College Hockey:
Elmira Tops Middlebury in Battle of Nation’s Top Two D-III Teams

Sophomore McLean Nets OT Winner

— In the final minutes of the third period against No. 2 Middlebury on Sunday, Elmira sophomore Stefanie McLean was flattened on the ice after getting her feet taken out from under her. But three minutes into overtime, it was McLean who stood tall after netting the overtime game-winner in No. 1 Elmira’s 3-2 triumph in the battle of the nation’s top two D-III teams.

McLean’s goal came off a lucky bounce when she threw the puck in front from behind, and it deflected off nearby traffic into the net.

“I didn’t even think it went in,” McLean said. “I was just trying to get it to the front of the net. I went behind [the goalie's] back and saw it was in there, and I got pretty excited.”

The goal meant two losses in as many weekends for the defending NCAA champion Panthers, who had held USCHO’s No. 1 ranking prior to that stretch. They put on a good show in defeat.

“It’s tough to lose on a fluke goal,” said Middlebury coach Bill Mandigo. “But it was a great game, up and down. I’m assuming it was fun to watch because it was fun to be a part of it.”

Prior to the game-winner, four of Elmira’s top players had been slow to recover from hits and spills. The slowest was McLean, who slammed hard into the rear boards and felt her back tighten up. She stayed out of the game for the next few minutes as a precaution, and she was ready to go again before the overtime.

“I don’t think anyone on our bench let her [sit],” said Elmira coach Paul Nemetz-Carlson. “[Three other players] went down, and those guys played every other shift in the third period. I don’t think they missed a shift. They sat on the bench, trainer says okay, and then it’s all guts.”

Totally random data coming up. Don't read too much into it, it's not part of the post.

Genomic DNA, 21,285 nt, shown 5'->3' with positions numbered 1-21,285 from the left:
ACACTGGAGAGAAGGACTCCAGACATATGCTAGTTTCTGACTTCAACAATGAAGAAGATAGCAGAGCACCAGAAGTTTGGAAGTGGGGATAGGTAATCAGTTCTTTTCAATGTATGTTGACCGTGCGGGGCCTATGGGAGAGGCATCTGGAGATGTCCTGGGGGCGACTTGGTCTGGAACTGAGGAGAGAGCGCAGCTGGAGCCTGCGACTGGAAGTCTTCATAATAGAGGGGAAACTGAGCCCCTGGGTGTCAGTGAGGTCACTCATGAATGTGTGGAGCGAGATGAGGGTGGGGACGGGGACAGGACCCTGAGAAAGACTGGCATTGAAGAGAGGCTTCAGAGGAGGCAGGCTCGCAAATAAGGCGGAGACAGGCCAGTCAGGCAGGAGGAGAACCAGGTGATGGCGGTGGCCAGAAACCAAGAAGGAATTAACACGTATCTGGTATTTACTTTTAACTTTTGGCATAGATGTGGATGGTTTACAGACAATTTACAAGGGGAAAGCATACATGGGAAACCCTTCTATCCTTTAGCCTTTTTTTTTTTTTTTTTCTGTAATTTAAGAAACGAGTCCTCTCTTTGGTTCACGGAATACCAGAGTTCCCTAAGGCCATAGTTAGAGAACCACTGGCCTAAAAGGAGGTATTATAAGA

With the victory, Elmira was certain it would be hosting its upcoming ECAC tournament.

“We were pretty injured and then our team got pretty pumped up,” McLean said. “To put it away and get to host ECACs, it means a lot to me and to the team.”

The nation’s top scorer Laura Hurd was the creative force behind both of Elmira’s goals in regulation. Just four minutes into the game, Hurd faked out a defender and walked in alone on net. Panthers goalie Kate Kogut stopped the first shot, but Lindsay Palmer buried the rebound for the 1-0 lead.

Middlebury tied it up at one exactly 10 minutes later when defenseman Tania Kenny found a seam in the Elmira defensive coverage and connected with team-leading scorer Emily Quizon for the deflection home.

Elmira took the lead again early in the second period, when Hurd was given room to operate on the end line where she’s always been dangerous. The Eagle senior fed the puck in front for Charissa Gawant’s finish and a 2-1 lead.

“One of the great success stories of our program is Laura Hurd,” Nemetz-Carlson said. “She wants the puck. She wants to be out there when the game is on the line, and to watch her play is fun. Every time she’s on the ice, she’s dangerous.”

After taking the lead in the second period, Elmira got away from its game and Middlebury controlled the run of play. The Panthers made the Eagles pay when All-American Lorna Gifis circled around in front and wristed the puck through the Elmira shell into the net

“Our team does very well in our offensive attack mode,” Nemetz-Carlson said. “When we go into a shell, we tend to run around and get nervous and anxious, like any team does. Our answer is to continue to go–don’t change your style.”
The third period was the most up-and-down of the game as each team had opportunities at even strength and on the power play. Middlebury held the shot advantage for the game.

“Sometimes it bounces your way, sometimes it bounces the other way,” Mandigo said. “I don’t know how many shots we had, but I think we had a lot. We just didn’t finish.”

This season’s Elmira team includes 13 seniors who started the program and won the sport’s first two NCAA D-III titles. Underclassmen like McLean who have yet to win the title are doing their best to let the program’s trailblazers go out in style as well as taste the glory for themselves.

“It’s nice to have our sophomores step up big in big games,” Nemetz-Carlson said.

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